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KOL174 | “Rethinking Intellectual Property: History, Theory, and Economics: Lecture 3: Examining the Utilitarian Case for IP” (Mises Academy, 2011)

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Kinsella on Liberty Podcast, Episode 174.

This is the third of six lectures of my 2011 Mises Academy course “Rethinking Intellectual Property: History, Theory, and Economics” (originally presented Tuesdays, Mar. 22-April 26, 2011). The first lecture may be found in KOL172.

Youtube and slides for this lecture are provided below. The course and other matters are discussed in further detail at KOL172. The “suggested readings” for the entire course are provided in the notes for KOL172.

Transcript below.

Lecture 3: EXAMINING THE UTILITARIAN CASE FOR IP

SUGGESTED READING MATERIAL

See the notes for KOL172.

Transcript

Rethinking Intellectual Property: History, Theory, and Economics—Lecture 3: Examining the Utilitarian Case for IP

Stephan Kinsella

Mises Academy, April 5, 2011

00:00:00

STEPHAN KINSELLA: Okay, where we left off.  We talked the first two lectures about the different types of IP, basically the law, what the law is, the positive law.  And I explained that this course will and why it will focus on patent and copyright.  Also, we had a good deal of discussion about the historical origins of patent and copyright, how copyright arose from government censorship and patents from monopoly privilege.

00:00:28

00:00:34

So today’s lecture – I’m going to go over the – a little bit more about what this history has resulted in, the entire overview of the kind of modern web of treaties and statutes, legislation that defines and governs all of these different IP rights just to give you a good overview of what it’s like.  Then we’re going to basically discuss the main two justifications offered for intellectual property, which is the – basically the principled case, which is rights-based or deontological or natural law-based, and the more practical wealth-maximization-based, which you could call utilitarian or consequentialist.

00:01:13

[indiscernible_00:01:15] are sort of all over the map, and they don’t really label themselves very clearly.  Hello, test, test.  Can you hear me?  My microphone level is not going up.  Okay.  And I would like to spend a little time going over – I mean I find it astonishing how many – I was just picking through the posts I posted in just the last week alone since the last course, the last seven days on C4SIF.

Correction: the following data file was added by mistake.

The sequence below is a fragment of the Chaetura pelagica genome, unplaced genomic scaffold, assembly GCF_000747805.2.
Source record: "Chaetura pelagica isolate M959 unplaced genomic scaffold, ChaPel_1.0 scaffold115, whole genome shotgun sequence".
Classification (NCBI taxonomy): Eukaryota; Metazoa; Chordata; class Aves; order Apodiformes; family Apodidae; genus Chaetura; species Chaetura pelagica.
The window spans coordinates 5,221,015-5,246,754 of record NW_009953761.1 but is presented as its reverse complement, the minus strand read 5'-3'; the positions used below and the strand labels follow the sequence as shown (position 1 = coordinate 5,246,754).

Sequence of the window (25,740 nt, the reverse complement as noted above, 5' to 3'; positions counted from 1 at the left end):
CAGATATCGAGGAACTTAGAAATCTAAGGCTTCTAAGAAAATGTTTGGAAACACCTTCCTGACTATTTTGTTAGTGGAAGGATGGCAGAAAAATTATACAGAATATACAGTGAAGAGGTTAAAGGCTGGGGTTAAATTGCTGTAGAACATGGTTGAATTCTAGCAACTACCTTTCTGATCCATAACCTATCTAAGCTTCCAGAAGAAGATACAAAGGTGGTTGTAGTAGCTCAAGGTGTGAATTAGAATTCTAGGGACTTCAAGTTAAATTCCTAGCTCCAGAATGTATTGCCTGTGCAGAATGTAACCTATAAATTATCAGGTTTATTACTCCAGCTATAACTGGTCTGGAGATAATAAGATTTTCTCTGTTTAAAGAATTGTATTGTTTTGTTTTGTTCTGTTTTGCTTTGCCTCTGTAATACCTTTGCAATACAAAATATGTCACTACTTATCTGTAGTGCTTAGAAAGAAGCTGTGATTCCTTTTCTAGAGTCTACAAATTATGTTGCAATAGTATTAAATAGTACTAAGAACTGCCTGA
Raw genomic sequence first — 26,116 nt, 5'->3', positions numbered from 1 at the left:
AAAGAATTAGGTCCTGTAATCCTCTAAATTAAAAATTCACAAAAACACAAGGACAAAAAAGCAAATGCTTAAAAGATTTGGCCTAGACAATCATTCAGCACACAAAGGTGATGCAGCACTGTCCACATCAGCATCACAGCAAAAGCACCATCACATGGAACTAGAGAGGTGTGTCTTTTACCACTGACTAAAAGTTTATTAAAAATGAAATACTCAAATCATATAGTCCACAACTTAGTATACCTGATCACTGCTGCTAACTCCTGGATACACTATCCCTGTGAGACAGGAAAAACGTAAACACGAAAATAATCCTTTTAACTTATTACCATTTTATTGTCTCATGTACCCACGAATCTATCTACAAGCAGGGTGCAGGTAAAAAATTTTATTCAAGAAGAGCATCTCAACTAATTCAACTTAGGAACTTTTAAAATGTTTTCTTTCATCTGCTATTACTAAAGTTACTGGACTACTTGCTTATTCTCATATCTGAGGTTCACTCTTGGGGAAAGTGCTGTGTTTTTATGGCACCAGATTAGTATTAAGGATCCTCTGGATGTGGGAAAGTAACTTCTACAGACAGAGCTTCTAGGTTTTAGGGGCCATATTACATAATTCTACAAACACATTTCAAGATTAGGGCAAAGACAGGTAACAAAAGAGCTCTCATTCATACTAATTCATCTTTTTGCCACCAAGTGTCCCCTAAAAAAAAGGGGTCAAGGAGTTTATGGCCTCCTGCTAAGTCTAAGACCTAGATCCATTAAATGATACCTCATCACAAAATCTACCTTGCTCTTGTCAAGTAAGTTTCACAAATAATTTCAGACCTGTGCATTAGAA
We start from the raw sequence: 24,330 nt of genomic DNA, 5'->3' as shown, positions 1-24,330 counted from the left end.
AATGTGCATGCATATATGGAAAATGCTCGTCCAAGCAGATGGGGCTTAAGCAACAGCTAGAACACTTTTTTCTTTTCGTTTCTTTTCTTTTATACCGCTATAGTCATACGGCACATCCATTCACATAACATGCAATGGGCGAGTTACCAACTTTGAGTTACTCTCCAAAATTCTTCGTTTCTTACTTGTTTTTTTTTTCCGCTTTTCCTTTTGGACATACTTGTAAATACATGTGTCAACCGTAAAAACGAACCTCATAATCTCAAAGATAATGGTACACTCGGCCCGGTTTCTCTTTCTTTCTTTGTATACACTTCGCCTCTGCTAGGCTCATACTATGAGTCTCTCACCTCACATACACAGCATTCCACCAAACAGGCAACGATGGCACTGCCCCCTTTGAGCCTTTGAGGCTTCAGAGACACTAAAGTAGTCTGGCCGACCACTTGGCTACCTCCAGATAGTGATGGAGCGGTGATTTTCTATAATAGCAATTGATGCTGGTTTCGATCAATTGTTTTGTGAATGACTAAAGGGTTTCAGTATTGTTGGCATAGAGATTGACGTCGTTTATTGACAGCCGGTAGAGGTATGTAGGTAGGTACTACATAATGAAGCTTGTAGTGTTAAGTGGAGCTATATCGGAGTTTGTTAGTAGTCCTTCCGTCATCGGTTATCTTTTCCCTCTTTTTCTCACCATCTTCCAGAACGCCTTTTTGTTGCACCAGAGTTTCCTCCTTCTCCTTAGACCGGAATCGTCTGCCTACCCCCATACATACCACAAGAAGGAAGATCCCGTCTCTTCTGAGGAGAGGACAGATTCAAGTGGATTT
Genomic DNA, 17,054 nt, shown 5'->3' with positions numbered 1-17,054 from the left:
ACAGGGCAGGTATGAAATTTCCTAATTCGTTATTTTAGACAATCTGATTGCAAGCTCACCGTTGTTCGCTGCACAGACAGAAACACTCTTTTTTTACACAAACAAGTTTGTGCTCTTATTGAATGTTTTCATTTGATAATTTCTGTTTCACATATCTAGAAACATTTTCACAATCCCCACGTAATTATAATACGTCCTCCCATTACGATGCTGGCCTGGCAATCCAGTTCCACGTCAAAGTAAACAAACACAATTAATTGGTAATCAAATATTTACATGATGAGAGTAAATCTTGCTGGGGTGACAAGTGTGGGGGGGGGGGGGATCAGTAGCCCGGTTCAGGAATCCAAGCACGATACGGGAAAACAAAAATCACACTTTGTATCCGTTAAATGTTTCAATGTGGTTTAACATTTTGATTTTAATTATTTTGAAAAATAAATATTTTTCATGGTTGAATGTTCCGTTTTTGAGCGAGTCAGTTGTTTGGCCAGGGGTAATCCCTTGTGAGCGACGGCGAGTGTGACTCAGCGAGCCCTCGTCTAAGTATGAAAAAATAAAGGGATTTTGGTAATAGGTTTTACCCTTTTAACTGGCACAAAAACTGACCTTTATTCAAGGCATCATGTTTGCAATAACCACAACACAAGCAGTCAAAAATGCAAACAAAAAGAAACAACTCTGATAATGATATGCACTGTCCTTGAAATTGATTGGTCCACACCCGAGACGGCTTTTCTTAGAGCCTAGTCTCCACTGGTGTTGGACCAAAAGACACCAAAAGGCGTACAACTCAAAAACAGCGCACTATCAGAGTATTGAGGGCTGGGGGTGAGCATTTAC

00:01:43

Now, I do post a lot there, and I think I put about one-third of those posts here to summarize, to discuss.  And there’s just so much news on a daily basis of trademark, trade secret, patent, especially patent and copyright news, usually completely outrageous cases of abuse and injustice.  Okay, so I’m going to go over here a few of those just to give you a flavor of what’s going on.  Jock says the Death of ACTA song was taken down in a copyright claim today.  I did not know that.  I’m curious what the – who claimed copyright in – oh my God, yeah.  Techdirt – that was on Techdirt.  I might post that later.  Thanks for posting that.

00:02:39

Mike Masnick is the guy at Techdirt, and he’s a friend, and he’s actually on the board of my C4SIF.  And he is so prolific.  I can’t keep up with the guy.  He posts more anti-IP stuff than I can ever hope to.  I’ll put this microphone right in front of me, see if that works a little bit better.

00:02:57

So here’s one here.  Lawmakers are pushing for a rogue websites bill.  So this is just I think last week.  Some congressmen vowed to pass legislation to give the justice department new authority to go after foreign and domestic websites that sell pirated music and movies and counterfeit goods.  So now we have rogue websites.  I did a post called “Patent Defendants Aren’t Copycats.  So Who’s the Real Inventor Here?”

00:03:32

By the way, almost all these are live links in the PowerPoint file that you can click on to go to the – you might be able to do it right now actually – to go to the link.  They’re all on C4SIF.org highlighted at the top there.  So in this post here, this is actually an older post, which I had never posted on this blog, but I posted somewhere else.  It’s just based upon – I think this actually might be a link to a post by Joe Mullin, a pretty good IP reporter.

00:04:04